Close on the heels of creating hurdles for spouses of H1B visa holders to acquire U.S. visas, the Trump administration is now coming with another rule which will make it difficult for IT companies in the U.S. to hire highly skilled foreign workers under the H-1B program.
Starting September 11, 2018 this new rule will empower the U.S. Citizenship and Immigration Services (USCIS) to deny visa applications that are incomplete or have errors. Even clerical errors or typographical errors could lead to such a situation.
Under this new rule, applicants won’t get another opportunity to furnish updated documents. Earlier, USCIS had to issue a Request for Evidence (RFE) receipt over such rejections, thereby giving an opportunity to the applicant and the sponsoring company to furnish additional details as evidence. This policy has been rescinded and a denial could mean a permanent denial for such applicants.
USCIS is an agency under the U.S. Department of Homeland Security (DHS) and was formed in March 2003 with a mandate to administer and oversee the naturalization and immigration process. Such arbitrary powers of enforcement have been given for the first time to this agency and a clear sign that the incumbent administration under President Donald Trump wants to enforce its poll promise of ‘Buy American, Hire American’ at all costs.
These frequent changes in policies by USCIS is bound to be affect US IT companies who not only hire foreign tech talent for cost reasons but also the fact that there exists a serious shortage of STEM skills in the U.S. The tell-signs are there. A recent development indicates that Microsoft may move jobs overseas over Trump’s immigration policy.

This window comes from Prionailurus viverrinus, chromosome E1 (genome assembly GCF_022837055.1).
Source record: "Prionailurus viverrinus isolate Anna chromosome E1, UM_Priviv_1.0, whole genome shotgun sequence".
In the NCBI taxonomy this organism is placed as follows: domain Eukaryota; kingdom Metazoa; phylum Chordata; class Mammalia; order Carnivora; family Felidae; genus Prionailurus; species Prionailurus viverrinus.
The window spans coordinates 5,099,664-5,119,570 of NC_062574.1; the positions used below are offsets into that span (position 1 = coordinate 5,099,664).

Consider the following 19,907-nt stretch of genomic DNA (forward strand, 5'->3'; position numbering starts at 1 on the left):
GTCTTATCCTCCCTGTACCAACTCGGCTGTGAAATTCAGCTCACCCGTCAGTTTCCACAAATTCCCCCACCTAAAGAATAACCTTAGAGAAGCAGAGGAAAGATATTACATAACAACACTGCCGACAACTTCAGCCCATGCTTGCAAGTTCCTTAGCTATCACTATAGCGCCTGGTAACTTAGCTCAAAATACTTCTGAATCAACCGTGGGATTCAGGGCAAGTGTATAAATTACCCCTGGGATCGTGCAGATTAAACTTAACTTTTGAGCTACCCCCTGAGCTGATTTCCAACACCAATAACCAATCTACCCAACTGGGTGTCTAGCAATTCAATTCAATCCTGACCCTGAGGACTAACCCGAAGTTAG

Another rule expected to be enforced by the USCIS from August 9, 2018 would now change the approach to calculating the “Unlawful Presence Days” of such students once their applications have been denied. This rule issued through a memo released on May 10, defines how students in F, J or M status (including F-2, J-2, M-2 dependents) would now start accruing unlawful presence if they fail to maintain their status.
The memo states, “USCIS is dedicated to our mission of ensuring the integrity of the immigration system. F, J, and M nonimmigrants are admitted to the United States for a specific purpose, and when that purpose has ended, we expect them to depart, or to obtain another, lawful immigration status,” said USCIS Director L. Francis Cissna. “The message is clear: These nonimmigrants cannot overstay their periods of admission or violate the terms of admission and stay illegally in the U.S. anymore.”
America’s IT services sector is clearly not happy with these developments and one such company ITServe has even filed a lawsuit against US government for sudden rule changes denying foreign STEM workers an opportunity to work in the United States.